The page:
Barge - bark - barque

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This page is about the sailors' word; you may want to see the page on bark, which lists other meanings.

The nouns bark and barque (pronounced the same way IPA: /bɑːrk/), like all other barks) are essentially the same, and may be used interchangeably in British English. (American English does not recognize barque.) In either spelling, it is the name of a type of 'vessel, ship or boat'. What type has changed as seafaring has developed. What may be less obvious is that it is etymologically identical with barge, although bark(/barque) and barge now label very different vessels. In nautical slang, a ship was sometimes named - affectionately - 'the barky' or 'barkey'.

Etymological note: OED notes "Barge and bark are probably identical in origin, and possibly from Celtic;... Old Irish barc."
  • Originally, a barque (the French spelling, which predominated until the sixteenth century) denoted a small ship, such as a fishing smack or pinnace.
  • Then bark/barque, in either spelling, came to be used for a large rowing boat; sometimes in the Mediterranean as the English for barca-longa, a Spanish fishing-vessel with two or three masts, each carrying a single sail.
  • Finally (and still the most common use), barque (the most common form in the nineteenth century in Britain) labelled a large sea-going sailing vessel with three or more masts, of which the furthest aft was rigged fore-and-aft, the others being square-rigged. A vessel with three (or more) masts of which all are square-rigged is a ship.
    • A barquentine (pronounced 'BARK-en-teen', IPA: /'bɑːr kən ,tiːn/) is a three-masted vessel square-rigged on the foremast only, and fore-and-aft rigged on both the others.
The spelling barque is only used in British English: in American, it is always bark.
  • Oddly, the word barge (now used for very different vessels from any of these) shares the root of barque(/bark). Both are derived from a common Romantic root barca, through Old French barge and Provençal barga from the medieval Latin barga, originally either barga or *bārica. The meaning of 'barge', like that of 'barque', changed with developments in nautical technology.
    • It seems originally to have been 'a ship's boat', used as a lighter, etc.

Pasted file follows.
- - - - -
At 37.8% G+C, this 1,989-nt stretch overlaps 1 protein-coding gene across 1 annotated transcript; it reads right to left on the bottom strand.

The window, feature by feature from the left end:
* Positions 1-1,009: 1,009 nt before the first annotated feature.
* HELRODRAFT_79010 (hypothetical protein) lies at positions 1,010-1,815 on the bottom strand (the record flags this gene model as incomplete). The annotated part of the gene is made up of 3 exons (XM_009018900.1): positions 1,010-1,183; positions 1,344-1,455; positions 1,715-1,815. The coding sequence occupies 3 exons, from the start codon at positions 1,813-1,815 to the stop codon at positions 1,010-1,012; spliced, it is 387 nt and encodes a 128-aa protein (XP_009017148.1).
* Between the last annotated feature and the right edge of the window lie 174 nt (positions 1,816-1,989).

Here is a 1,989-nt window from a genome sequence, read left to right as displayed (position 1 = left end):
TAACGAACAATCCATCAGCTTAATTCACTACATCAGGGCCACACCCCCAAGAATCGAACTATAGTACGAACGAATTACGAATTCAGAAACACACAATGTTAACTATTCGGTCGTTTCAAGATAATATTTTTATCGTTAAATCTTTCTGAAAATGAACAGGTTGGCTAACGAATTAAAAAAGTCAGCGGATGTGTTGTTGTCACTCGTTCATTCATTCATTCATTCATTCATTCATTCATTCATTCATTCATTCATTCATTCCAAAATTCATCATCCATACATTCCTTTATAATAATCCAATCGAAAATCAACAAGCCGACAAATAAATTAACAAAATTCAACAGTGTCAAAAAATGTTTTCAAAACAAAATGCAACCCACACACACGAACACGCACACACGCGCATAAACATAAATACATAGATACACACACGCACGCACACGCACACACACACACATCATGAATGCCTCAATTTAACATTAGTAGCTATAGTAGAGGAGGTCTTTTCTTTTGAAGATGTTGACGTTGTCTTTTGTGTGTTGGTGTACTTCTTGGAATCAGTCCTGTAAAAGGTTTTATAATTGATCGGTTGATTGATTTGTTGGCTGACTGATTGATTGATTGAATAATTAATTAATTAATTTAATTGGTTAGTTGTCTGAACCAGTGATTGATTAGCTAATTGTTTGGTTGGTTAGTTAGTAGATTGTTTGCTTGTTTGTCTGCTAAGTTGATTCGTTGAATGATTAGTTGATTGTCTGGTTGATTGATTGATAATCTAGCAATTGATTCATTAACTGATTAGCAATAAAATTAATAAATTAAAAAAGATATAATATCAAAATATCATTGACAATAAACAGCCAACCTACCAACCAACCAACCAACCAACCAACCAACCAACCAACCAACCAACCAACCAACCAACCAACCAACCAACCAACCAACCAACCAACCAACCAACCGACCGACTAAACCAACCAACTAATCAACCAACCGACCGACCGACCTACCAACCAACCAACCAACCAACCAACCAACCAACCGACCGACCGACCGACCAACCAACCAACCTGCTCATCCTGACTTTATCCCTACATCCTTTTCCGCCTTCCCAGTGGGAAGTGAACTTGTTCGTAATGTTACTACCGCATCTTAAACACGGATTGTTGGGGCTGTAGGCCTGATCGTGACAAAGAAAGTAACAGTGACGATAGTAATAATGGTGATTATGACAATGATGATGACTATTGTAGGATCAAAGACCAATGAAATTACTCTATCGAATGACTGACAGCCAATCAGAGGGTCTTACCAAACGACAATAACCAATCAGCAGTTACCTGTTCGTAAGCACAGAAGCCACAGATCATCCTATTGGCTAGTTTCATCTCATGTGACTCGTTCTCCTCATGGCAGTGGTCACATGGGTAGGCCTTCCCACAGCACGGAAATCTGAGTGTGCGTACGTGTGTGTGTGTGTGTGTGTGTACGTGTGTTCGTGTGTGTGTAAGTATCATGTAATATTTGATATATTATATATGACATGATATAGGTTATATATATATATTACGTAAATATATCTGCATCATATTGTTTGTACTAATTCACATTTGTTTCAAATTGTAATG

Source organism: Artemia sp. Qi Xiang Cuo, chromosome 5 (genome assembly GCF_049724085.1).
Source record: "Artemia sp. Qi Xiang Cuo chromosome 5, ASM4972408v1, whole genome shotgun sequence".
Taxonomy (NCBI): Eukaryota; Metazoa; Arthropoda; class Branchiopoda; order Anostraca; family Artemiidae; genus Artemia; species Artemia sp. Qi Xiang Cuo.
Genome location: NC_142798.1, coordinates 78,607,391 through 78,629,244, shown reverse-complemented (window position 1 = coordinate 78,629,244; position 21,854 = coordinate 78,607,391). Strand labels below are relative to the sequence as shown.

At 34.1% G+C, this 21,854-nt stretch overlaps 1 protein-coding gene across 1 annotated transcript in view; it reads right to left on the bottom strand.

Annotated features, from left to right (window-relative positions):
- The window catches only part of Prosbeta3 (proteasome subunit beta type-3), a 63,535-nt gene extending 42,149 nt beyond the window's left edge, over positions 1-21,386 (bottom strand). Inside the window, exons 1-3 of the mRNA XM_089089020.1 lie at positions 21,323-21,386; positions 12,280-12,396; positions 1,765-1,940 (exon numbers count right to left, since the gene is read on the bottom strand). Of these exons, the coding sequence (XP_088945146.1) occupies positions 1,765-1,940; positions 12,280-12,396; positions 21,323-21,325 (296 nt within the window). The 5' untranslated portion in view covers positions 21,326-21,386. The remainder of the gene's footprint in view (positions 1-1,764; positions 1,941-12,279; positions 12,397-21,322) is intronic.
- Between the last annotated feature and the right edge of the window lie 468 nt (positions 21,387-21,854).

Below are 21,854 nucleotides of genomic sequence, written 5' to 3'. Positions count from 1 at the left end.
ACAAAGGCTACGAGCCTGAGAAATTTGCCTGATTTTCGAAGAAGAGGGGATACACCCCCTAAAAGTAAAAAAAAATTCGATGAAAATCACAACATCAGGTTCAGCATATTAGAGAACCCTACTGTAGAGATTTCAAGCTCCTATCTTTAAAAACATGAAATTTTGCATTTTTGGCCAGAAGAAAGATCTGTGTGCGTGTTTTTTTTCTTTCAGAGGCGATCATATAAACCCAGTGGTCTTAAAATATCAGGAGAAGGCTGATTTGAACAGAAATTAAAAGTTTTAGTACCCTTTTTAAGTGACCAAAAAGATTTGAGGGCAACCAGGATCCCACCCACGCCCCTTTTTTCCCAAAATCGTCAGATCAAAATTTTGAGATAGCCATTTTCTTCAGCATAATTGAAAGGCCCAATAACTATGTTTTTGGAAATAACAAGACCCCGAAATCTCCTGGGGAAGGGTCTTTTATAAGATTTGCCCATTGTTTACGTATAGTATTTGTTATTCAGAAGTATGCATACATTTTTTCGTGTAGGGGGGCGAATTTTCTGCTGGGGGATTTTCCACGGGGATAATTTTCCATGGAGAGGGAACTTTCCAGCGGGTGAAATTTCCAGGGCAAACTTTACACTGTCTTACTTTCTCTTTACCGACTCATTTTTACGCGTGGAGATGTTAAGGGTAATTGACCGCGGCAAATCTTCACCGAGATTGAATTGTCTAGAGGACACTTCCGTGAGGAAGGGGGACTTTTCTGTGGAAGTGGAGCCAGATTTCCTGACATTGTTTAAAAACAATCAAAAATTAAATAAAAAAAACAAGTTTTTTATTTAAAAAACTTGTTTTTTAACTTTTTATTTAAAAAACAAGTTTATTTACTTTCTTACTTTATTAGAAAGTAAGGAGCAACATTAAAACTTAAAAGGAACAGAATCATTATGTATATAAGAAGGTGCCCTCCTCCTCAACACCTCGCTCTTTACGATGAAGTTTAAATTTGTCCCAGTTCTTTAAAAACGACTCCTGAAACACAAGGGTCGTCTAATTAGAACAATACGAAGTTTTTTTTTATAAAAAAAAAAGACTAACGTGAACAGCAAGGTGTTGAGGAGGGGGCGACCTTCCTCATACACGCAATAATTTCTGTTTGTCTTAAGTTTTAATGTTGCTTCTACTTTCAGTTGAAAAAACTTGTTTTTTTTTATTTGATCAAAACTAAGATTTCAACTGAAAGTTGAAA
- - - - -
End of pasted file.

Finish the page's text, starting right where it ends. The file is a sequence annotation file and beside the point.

• As with barca, the name was extended to a boat or small ship with sails; and this was the first use in English. Since Caxton introduced both barque and barke from 15th century French, that became the standard word for '[large]ship'
    • A barge was also an ornate ceremonial vessel, originally powered by oars and now sometimes by motor, used by royalty and dignitaries. Elizabeth I frequently travelled on the Thames in one such (as did Elizabeth II during her Thames Diamond Jubilee Pageant, of 670 boats, on 3rd June 2012), and it was this that Shakespeare had in mind when he wrote, of Cleopatra's magnificence:
The Barge she sat in, like a burnisht Throne,
Burnt on the water; the poop was beaten gold:
Purple the sails, and so perfumed, that
The winds were love-sick with them; the oars were silver;
Which to the tune of flutes kept stroke,
Antony and Cleopatra II, ii
      • This sense survives in the Royal Navy, where officers of flag rank have an admiral's barge for getting around harbours; HMS Britannia, the royal yacht (a seagoing vessel) carried a royal barge for the use of the royals and their guests. A 'ship's barge' was, in the days before sail was replaced by power, "the second boat of a man of war; a long narrow boat, generally with not less than ten oars, for the use of the chief officers" (OED).
      • At Oxford, Colleges maintain houseboats for the pleasure of their oarsmen (and -women) which are called barges.
    • The commonest denotation of barge, however, is far from ceremonial vessels: barges are humble work-horses of maritime transport. Barge is a common name for many forms of lighter, which is defined by OED as "a boat or vessel, usually a flat-bottomed barge, used in lightening or unloading (sometimes loading) ships that cannot be discharged ... at a wharf, etc.". Two common forms of these are
      • canal barges, flat bottomed vessels, traditionally drawn by horses, for carrying freight round the interior of the country on the purpose-built canals. Nowadays these are mostly hired out as pleasure vessels, so that tourists can travel the interior of the country peacefully;
      • sailing barges, work-horses of the carrying trade to be found mostly in the southeast of England. (The Thames barge is typical: spritsail-rigged, around 90 ft in length by 20ft of beam with a leeboard rather than a keel, they traditionally had a crew of two, and could take bulk cargoes of up to 200 tons up and down the rivers of the east coast. Although various forms of providing these with power have been tried, their day is over. The few still afloat are pleasure vessels, owned by preservationists and other enthusiasts. The Humber keel, also called a billyboy, is a not dissimilar type, though smaller and square rigged.
  • The verb 'to barge' 'to bump heavily into'. 'to push one's way through' [a crowd, etc] is a figure drawn from the clumsy movements of the heavy-laden freight barges.